By Letitia Stein
(Reuters) - U.S. wildlife officials plan to announce on Thursday whether the manatee should be downgraded from endangered to threatened status, following extensive review of Florida's "sea cow," a species long considered at risk of becoming extinct.
The U.S. Fish and Wildlife Service has scheduled a news conference at 1:30 p.m. ET in Miami to share its decision on the protection status of the West Indian manatee, which has been listed as endangered since 1967.
The agency was petitioned to downgrade the protection status of the manatee by the Pacific Legal Foundation acting on behalf of Save Crystal River Inc, a non-profit advocating for the rights of recreational water users in west central Florida.
The 2012 petition cited evidence that manatee populations were generally stable or increasing around Florida, home to a subspecies of the marine mammal known for its tubular body and paddle-shaped tail.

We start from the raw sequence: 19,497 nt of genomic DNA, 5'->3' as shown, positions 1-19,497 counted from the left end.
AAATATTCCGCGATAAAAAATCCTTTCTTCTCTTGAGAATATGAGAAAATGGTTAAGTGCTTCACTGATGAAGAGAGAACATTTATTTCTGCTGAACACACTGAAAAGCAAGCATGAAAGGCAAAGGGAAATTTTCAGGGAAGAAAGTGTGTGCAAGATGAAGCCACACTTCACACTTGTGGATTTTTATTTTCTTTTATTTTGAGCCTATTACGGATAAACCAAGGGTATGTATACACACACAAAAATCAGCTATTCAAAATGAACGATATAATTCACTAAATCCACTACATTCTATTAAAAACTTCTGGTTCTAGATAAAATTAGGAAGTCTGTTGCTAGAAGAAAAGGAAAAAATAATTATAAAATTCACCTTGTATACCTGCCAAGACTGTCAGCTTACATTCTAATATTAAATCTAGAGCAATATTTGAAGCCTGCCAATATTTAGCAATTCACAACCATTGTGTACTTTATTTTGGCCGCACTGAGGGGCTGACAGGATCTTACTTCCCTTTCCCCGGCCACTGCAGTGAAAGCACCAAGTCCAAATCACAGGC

The range of the West Indian manatee extends into the U.S. southeast, the Caribbean, Mexico, and Central and South America.
The petition noted that U.S. regulators in 2007 recommended downgrading the manatee to threatened status but never took action to reclassify the species.
The West Indian manatee is related the African and Amazon species and to the dugong of Australia. It grows to be about 10 feet long and more than 1,000 pounds.